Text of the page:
To cover a range of positive powers, a range of positive powers for the rigid lens is selected. The radii of curvature of the front surface (also called the front curve or base curve) of the rigid lens is also selected. This selection process may include consideration of image quality for each configuration, as well as cosmetic factors such as facial wrap. The front surface for a given lens may be designed based on the refractive index of the material.
In an embodiment, for purposes of these calculations, the power of the fluid lens assembly can be simplified as a function of the power of the rigid lens, the power of the fluid lens element and the radius of curvature of the surface of the rigid lens in contact with the fluid. The refractive index of the membrane does not need to be taken into account because in this configuration, the membrane is very thin and can be modeled as remaining uniform in thickness over the full range of inflation. Nevertheless, the refractive index of the membrane is an important design parameter because it may be matched to the refractive index of the fluid in the fluid lens.
The foregoing examples demonstrate methods to cover the spherical range of vision correction required for a typical population. The rigid lens can also be provided with tonic correction to correct for astigmatic error. In an embodiment, this correction is placed on the surface of the rigid lens that is in contact with air. Typical astigmatic error in a population ranges from about −0.25 D to about −4.00 D, in steps of 0.25 D in order to cover 95% of the population.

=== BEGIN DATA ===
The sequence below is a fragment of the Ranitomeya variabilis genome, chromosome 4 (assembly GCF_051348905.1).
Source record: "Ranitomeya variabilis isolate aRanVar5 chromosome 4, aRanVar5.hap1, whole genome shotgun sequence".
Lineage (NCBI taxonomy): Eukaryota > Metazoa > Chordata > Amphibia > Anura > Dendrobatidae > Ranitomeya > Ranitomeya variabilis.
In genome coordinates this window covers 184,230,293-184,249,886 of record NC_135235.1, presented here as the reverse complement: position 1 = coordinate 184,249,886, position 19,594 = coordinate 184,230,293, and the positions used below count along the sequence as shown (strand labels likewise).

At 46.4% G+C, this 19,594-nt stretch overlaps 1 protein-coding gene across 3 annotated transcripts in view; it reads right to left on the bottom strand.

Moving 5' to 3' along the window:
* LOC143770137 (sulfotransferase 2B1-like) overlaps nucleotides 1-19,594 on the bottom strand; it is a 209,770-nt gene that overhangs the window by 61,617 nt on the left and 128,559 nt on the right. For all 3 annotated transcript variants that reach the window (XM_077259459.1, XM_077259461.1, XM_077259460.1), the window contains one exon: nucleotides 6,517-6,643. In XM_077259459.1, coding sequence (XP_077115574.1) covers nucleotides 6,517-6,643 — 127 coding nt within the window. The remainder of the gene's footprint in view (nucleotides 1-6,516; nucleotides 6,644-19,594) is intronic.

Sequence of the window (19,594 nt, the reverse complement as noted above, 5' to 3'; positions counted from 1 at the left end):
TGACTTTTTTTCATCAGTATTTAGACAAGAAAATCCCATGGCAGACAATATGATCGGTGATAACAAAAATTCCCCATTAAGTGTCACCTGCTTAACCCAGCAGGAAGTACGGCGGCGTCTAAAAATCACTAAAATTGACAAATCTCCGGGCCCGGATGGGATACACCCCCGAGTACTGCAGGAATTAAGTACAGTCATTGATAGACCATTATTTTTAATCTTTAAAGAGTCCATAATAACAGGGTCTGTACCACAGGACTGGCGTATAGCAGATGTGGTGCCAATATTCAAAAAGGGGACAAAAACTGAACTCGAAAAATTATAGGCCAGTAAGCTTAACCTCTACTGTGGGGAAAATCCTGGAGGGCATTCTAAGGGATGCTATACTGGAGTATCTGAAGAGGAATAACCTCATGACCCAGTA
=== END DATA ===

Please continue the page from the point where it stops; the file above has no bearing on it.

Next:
Although various embodiments of the present invention have been described above, it should be understood that they have been presented by way of example only, and not limitation. It will be apparent to persons skilled in the relevant art that various changes in form and detail can be made therein without departing from the spirit and scope of the invention. Thus, the breadth and scope of the present invention should not be limited by any of the above-described exemplary embodiments, but should be defined only in accordance with the following claims and their equivalents.
Further, the purpose of the foregoing Abstract is to enable the U.S. Patent and Trademark Office and the public generally, and especially the scientists, engineers and practitioners in the art who are not familiar with patent or legal terms or phraseology, to determine quickly from a cursory inspection the nature and essence of the technical disclosure of the application. The Abstract is not intended to be limiting as to the scope of the present invention in any way.
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|U.S. Classification||359/665, 359/666|
|International Classification||G02B3/14, G02B3/12, G02B26/00, G02B1/06, G02C7/08|
|Cooperative Classification||G02C7/085, G02B3/14, G02B26/004|
|12 Feb 2011||AS||Assignment|
Owner name: ADLENS BEACON, INC., NEW JERSEY
Free format text: ASSIGNMENT OF ASSIGNORS INTEREST;ASSIGNORS:GUPTA, AMITAVA;EGAN, WILLIAM;NIBAUER, LISA;AND OTHERS;SIGNING DATES FROM 20101020 TO 20101025;REEL/FRAME:025799/0488